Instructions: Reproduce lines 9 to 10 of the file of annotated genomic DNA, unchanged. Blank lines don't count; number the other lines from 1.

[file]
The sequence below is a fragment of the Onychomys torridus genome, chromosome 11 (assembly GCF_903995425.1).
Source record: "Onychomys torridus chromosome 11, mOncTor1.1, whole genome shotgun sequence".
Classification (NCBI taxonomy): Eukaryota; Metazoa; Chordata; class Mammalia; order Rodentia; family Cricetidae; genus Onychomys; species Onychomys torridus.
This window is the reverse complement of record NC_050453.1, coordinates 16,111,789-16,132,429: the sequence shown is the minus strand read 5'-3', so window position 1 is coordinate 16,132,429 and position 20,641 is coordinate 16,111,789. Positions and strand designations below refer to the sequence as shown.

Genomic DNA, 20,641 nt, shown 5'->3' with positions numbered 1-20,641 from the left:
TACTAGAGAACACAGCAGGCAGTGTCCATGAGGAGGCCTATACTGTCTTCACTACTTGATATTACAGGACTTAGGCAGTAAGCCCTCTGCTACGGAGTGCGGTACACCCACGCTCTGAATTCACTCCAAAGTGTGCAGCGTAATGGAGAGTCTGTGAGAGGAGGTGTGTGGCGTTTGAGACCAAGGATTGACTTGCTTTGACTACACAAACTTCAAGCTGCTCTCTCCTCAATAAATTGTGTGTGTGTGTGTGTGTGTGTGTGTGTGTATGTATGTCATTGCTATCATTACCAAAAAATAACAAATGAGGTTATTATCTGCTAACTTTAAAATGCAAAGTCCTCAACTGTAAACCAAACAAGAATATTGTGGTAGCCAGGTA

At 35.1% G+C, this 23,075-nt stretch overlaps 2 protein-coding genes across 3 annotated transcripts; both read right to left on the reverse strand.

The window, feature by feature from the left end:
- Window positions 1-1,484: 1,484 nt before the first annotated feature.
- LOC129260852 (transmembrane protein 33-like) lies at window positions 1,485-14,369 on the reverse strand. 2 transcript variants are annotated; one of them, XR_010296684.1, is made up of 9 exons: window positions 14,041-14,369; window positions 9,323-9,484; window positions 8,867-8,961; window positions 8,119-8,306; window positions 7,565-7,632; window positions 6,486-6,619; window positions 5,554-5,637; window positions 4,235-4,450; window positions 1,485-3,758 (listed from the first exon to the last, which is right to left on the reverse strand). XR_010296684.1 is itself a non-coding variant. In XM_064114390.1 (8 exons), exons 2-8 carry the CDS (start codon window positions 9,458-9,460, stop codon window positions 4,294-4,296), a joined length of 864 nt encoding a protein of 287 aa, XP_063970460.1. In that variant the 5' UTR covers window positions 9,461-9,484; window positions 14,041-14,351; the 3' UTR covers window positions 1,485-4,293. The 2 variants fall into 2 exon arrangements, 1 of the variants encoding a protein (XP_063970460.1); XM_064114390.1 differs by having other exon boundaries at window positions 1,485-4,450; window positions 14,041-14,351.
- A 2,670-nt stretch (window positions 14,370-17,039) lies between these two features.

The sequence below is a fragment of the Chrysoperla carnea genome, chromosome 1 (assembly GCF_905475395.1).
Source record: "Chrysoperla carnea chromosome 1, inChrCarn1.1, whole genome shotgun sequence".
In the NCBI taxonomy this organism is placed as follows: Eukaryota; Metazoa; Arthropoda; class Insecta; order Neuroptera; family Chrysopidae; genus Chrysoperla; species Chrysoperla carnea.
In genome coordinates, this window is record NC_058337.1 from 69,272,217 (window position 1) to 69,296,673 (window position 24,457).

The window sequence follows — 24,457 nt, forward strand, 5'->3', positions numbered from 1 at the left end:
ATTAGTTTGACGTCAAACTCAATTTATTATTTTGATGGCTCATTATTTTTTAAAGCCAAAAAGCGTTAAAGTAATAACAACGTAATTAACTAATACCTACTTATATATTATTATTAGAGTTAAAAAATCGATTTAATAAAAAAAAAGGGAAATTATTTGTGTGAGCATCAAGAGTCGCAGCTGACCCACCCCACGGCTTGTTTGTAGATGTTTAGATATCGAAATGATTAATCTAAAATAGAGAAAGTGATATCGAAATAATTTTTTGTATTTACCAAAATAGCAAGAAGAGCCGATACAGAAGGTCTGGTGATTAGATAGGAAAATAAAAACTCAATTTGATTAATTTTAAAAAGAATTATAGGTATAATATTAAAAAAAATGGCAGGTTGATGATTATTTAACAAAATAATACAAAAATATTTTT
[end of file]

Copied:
- Window positions 1-1,484: 1,484 nt before the first annotated feature.
- LOC129260852 (transmembrane protein 33-like) lies at window positions 1,485-14,369 on the reverse strand. 2 transcript variants are annotated; one of them, XR_010296684.1, is made up of 9 exons: window positions 14,041-14,369; window positions 9,323-9,484; window positions 8,867-8,961; window positions 8,119-8,306; window positions 7,565-7,632; window positions 6,486-6,619; window positions 5,554-5,637; window positions 4,235-4,450; window positions 1,485-3,758 (listed from the first exon to the last, which is right to left on the reverse strand). XR_010296684.1 is itself a non-coding variant. In XM_064114390.1 (8 exons), exons 2-8 carry the CDS (start codon window positions 9,458-9,460, stop codon window positions 4,294-4,296), a joined length of 864 nt encoding a protein of 287 aa, XP_063970460.1. In that variant the 5' UTR covers window positions 9,461-9,484; window positions 14,041-14,351; the 3' UTR covers window positions 1,485-4,293. The 2 variants fall into 2 exon arrangements, 1 of the variants encoding a protein (XP_063970460.1); XM_064114390.1 differs by having other exon boundaries at window positions 1,485-4,450; window positions 14,041-14,351.